Czech Court Rejects Jewish Family's Restitution Claim
The Constitutional Court in the Czech Republic, the country’s highest court, has confirmed the rejection of a restitution claim by the descendants of a Jewish man who owned a snap button factory that was taken over by the Nazis and then nationalized, The Associated Press (AP) reported on Friday.
The court confirmed its 2010 verdict, which overturned a 2009 Supreme Court ruling and all previous rulings of lower courts that found in favor of three relatives of Zikmund Waldes, who owned the Koh-i-noor factory in Prague when the Nazis seized it in 1939 during their occupation of then-Czechoslovakia.
In addition, the heirs will not get back a collection of some 20 paintings that were housed in the plant, according to AP, which saw a copy of the latest verdict.
The verdict, which is final, said the legal complaint by the heirs was "clearly baseless" because it didn't contain any new arguments.
The factory was nationalized after the war in 1945, and after the fall of communism the state sold the factory to a private owner in 1994. No compensation was ever paid to the family.
The Constitutional Court ruled in 2010 that the heirs have no right to claim the property because according to Czech law only what was seized after the communists took power in 1948 can be returned, according to AP.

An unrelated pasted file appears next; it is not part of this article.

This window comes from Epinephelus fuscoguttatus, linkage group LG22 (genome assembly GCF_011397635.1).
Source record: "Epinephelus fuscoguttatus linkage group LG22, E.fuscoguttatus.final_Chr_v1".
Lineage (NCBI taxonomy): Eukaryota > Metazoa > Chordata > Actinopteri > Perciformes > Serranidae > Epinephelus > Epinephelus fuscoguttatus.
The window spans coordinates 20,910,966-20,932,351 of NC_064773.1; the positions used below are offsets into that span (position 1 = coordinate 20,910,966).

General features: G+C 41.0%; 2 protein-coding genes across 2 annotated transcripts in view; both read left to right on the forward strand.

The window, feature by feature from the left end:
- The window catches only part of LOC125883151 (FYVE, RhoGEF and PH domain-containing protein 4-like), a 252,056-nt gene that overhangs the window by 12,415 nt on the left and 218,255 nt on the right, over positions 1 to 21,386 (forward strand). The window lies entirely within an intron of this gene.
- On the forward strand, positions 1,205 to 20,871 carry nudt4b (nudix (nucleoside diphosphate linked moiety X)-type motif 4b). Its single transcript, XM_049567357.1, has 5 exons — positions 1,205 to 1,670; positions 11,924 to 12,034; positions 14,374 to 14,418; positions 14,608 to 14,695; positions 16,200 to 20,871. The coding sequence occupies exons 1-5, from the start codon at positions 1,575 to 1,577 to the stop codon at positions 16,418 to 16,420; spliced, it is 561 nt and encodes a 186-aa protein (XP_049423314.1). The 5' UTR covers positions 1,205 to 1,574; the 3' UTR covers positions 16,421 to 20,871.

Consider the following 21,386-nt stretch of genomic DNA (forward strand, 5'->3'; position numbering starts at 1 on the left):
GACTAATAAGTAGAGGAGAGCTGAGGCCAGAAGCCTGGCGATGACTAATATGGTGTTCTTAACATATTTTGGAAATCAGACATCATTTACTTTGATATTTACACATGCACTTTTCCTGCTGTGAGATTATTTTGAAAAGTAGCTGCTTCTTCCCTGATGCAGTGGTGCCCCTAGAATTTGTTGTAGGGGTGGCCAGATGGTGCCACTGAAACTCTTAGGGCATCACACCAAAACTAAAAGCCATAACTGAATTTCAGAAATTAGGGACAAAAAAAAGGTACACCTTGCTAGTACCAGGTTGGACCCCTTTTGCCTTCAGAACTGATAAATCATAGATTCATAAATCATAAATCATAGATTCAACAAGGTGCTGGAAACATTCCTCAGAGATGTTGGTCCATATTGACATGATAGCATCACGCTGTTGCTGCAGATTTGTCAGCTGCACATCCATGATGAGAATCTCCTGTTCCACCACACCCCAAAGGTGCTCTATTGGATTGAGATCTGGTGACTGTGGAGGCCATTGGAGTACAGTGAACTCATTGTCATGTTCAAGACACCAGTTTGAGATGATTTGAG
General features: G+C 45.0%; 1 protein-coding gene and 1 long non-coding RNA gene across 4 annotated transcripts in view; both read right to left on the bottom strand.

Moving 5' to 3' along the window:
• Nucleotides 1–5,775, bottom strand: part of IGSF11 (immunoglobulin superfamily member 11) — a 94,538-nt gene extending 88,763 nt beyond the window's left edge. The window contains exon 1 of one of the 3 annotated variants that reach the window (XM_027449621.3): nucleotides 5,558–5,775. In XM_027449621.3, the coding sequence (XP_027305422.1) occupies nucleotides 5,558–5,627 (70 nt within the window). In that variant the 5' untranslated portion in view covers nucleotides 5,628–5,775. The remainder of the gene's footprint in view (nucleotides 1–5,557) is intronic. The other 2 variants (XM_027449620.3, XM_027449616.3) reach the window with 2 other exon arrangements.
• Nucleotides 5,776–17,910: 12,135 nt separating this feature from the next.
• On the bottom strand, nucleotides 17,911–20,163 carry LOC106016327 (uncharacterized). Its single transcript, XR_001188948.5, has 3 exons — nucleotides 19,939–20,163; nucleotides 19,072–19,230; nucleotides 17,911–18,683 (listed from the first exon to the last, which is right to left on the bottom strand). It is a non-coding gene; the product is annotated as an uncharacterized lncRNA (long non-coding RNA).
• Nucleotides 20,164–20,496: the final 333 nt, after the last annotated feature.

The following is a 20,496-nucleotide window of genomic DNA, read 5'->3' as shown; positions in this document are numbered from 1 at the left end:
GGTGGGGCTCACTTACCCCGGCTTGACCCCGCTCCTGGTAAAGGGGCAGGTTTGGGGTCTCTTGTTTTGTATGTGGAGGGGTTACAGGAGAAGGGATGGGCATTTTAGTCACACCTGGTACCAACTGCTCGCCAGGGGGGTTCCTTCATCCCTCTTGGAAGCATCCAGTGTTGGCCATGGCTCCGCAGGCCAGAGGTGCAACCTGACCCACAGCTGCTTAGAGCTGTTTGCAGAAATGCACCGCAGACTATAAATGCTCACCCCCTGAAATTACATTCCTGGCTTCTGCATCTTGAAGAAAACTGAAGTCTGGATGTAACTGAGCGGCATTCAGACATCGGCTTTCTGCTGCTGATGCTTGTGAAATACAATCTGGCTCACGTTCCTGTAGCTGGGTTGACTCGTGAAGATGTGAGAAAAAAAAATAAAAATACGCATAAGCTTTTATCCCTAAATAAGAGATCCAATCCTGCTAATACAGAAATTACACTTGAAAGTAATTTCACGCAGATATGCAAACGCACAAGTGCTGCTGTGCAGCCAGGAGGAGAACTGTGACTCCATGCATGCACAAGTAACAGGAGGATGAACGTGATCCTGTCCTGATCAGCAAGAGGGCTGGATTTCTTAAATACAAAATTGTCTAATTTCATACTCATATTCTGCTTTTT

In recent years, some countries have returned assets that belonged to Jews and were stolen during the Holocaust.
In April, Vienna's Philharmonic Orchestra returned a painting that was stolen by the Nazis to the descendants of its rightful owners.
The 1883 painting "Port-en-Bessin" by French artist Paul Signac, was confiscated from owner Marcel Koch in 1940 in France's Jura region, and given to the Philharmonic after it performed in the region.
In March, France returned three paintings seized by the Nazis to their rightful owners, the tip of an iceberg in a country where nearly 2,000 such artworks remain unclaimed.
Last year, France returned seven paintings from the 17th and 18th centuries to the heirs of two Jewish families whose artworks were stolen during World War II.
In 2012, a 500-year-old painting auctioned by the French government during the Nazi occupation in World War II was returned to a Jewish family who proved it was sold illegally.
The issue of Nazi-looted art has been in the headlines lately, particularly since a trove of over 1,400 looted paintings was found in the Munich apartment of reclusive collector Cornelius Gurlitt.
Germany has been sharply criticized for its "scandalous" handling of the art finds, as news of the discovery was only made public last November through a news report. Following the criticism, Germany created a site to facilitate the return of the art by increasing access to images of the pieces.
(Arutz Sheva’s North American Desk is keeping you updated until the start of Shabbat in New York. The time posted automatically on all Arutz Sheva articles, however, is Israeli time.)